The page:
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The Great Divide–Ethics Codes & Unethical Behavior May 30, 2011

Posted by legalethicsemporium in Criminal law, Education, ethical decision making, ethics codes, Law, Ethics & Society, Mindfulness.
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Really, does one need a formal ethics code to restrain a person from unwarranted and non-consensual sexual behavior visited upon another? Does an ethics code in the work place inhibit an employee from cheating on his/her spouse? (Or even inhibit supporting dueling pregnancies or running for president in the midst of marital infidelity?)  Is a “close relationship” with a subordinate at work only a “potential” conflict of interest?  Please, someone enlighten me!

While today’s New York Times article on the International Monetary Fund does provide insight into the two tiered system of ethics codes and enforcement systems within that organization, it really does not provide any enlightenment into the impact of those codes on human behavior. Nor does it note the distinction between unethical behavior in ones professional life and personal life–although some would argue that this is a distinction without a difference.  However, think inappropriate gifting to impact government decision-making or sexual harassment on the job as professional life settings and infidelity occurring outside of the workplace as personal.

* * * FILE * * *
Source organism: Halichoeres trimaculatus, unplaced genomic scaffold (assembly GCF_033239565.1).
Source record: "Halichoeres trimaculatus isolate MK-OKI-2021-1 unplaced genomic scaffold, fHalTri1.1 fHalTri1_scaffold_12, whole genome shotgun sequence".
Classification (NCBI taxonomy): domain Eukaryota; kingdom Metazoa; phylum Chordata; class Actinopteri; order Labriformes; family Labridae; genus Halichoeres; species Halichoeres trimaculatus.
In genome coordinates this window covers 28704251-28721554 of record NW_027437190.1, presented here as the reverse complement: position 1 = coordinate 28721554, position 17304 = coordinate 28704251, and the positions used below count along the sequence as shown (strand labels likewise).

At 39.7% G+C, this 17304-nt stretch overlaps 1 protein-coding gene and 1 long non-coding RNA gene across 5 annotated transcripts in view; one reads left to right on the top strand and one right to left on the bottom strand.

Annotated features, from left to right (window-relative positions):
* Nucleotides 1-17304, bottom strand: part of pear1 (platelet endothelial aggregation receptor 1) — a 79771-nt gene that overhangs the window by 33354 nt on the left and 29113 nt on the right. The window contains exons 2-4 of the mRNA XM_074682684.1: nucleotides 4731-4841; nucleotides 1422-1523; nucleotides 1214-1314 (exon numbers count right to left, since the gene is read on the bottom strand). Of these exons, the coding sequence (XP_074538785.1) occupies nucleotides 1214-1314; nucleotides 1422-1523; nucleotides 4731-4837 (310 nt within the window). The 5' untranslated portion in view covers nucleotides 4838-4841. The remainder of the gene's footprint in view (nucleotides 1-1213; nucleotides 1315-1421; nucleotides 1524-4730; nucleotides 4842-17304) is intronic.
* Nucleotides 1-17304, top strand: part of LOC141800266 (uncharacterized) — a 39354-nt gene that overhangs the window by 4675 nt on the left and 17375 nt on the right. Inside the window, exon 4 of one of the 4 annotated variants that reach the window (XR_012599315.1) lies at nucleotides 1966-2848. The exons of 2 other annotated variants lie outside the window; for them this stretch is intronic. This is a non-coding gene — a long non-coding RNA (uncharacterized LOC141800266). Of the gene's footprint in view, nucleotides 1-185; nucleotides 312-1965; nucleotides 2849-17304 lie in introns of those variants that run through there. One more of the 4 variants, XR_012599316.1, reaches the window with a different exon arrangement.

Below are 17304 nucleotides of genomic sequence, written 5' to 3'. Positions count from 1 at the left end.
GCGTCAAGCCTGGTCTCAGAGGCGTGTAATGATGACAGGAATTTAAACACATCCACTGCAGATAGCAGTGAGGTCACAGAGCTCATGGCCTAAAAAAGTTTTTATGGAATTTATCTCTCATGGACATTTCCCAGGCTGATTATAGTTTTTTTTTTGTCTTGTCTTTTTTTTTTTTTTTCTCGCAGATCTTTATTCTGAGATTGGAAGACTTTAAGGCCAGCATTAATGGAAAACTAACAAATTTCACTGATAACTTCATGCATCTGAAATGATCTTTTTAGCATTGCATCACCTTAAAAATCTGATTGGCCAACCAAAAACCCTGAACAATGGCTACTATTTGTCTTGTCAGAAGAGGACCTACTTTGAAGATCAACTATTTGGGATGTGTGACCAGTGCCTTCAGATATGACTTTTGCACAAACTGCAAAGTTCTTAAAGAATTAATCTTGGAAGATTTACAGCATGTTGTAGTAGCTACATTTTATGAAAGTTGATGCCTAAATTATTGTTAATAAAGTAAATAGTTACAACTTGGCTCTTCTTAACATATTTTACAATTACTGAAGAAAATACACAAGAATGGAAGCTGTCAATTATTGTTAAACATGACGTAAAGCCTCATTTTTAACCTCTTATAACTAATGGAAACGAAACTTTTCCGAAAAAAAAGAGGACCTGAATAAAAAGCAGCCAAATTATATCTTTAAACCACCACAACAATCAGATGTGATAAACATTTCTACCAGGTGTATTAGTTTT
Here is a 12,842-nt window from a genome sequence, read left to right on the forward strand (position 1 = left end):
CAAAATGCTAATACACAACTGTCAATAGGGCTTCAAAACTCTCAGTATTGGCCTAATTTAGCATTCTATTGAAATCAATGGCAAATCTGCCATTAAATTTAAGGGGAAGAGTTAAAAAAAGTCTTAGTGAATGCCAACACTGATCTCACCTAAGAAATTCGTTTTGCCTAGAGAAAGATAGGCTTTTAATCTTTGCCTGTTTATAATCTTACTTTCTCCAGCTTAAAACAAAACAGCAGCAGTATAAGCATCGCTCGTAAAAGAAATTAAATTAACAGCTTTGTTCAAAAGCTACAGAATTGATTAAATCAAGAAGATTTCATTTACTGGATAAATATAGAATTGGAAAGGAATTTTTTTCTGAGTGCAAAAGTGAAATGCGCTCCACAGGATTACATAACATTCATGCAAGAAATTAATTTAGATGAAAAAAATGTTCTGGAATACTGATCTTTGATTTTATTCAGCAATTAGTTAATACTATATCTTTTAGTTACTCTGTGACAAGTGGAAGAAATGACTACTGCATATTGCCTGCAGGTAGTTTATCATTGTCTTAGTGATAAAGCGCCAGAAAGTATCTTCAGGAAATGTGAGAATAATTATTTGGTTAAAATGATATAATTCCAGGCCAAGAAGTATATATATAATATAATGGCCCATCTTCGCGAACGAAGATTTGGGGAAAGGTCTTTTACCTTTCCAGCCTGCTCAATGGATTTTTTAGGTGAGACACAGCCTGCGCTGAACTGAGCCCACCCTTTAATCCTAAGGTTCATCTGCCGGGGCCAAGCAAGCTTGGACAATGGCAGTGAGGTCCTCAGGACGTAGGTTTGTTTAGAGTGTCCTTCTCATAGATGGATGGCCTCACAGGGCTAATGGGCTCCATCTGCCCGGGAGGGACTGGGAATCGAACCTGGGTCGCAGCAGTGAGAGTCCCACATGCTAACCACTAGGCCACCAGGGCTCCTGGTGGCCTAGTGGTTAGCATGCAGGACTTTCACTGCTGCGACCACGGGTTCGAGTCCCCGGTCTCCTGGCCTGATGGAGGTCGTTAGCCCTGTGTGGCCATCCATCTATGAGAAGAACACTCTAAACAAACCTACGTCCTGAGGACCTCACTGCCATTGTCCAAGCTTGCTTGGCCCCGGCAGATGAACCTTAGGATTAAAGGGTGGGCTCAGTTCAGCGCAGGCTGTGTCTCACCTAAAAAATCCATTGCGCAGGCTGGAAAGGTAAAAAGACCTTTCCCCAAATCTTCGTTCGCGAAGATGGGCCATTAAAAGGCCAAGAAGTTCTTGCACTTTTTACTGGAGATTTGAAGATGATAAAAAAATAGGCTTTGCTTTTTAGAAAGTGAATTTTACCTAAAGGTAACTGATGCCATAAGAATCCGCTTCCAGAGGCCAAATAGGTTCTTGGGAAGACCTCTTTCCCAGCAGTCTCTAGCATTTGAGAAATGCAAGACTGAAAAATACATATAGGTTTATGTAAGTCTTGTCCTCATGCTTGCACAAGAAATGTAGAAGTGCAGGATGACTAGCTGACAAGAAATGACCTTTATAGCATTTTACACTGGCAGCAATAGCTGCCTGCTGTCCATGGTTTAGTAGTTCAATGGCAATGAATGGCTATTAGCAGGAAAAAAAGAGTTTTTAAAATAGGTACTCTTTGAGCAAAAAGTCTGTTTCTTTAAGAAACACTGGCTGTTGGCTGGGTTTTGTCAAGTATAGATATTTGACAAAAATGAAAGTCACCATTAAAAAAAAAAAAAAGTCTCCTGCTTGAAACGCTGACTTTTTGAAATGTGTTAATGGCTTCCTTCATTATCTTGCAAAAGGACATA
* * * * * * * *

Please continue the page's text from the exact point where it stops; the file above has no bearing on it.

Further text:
Clearly the New York Times did not seek to explore the psychological underpinnings of human behavior in today’s article;  it is simply reporting upon and providing insight into the inner-workings of the  ethics codes and enforcement at the IMF. The impetus for the article is the recent resignation of the IMF Managing Director,“Dominique Strauss-Kahn, on charges of sexually assaulting a hotel housekeeper in New York. Mr. Strauss-Kahn, who denies the charges, has resigned his position at the fund.”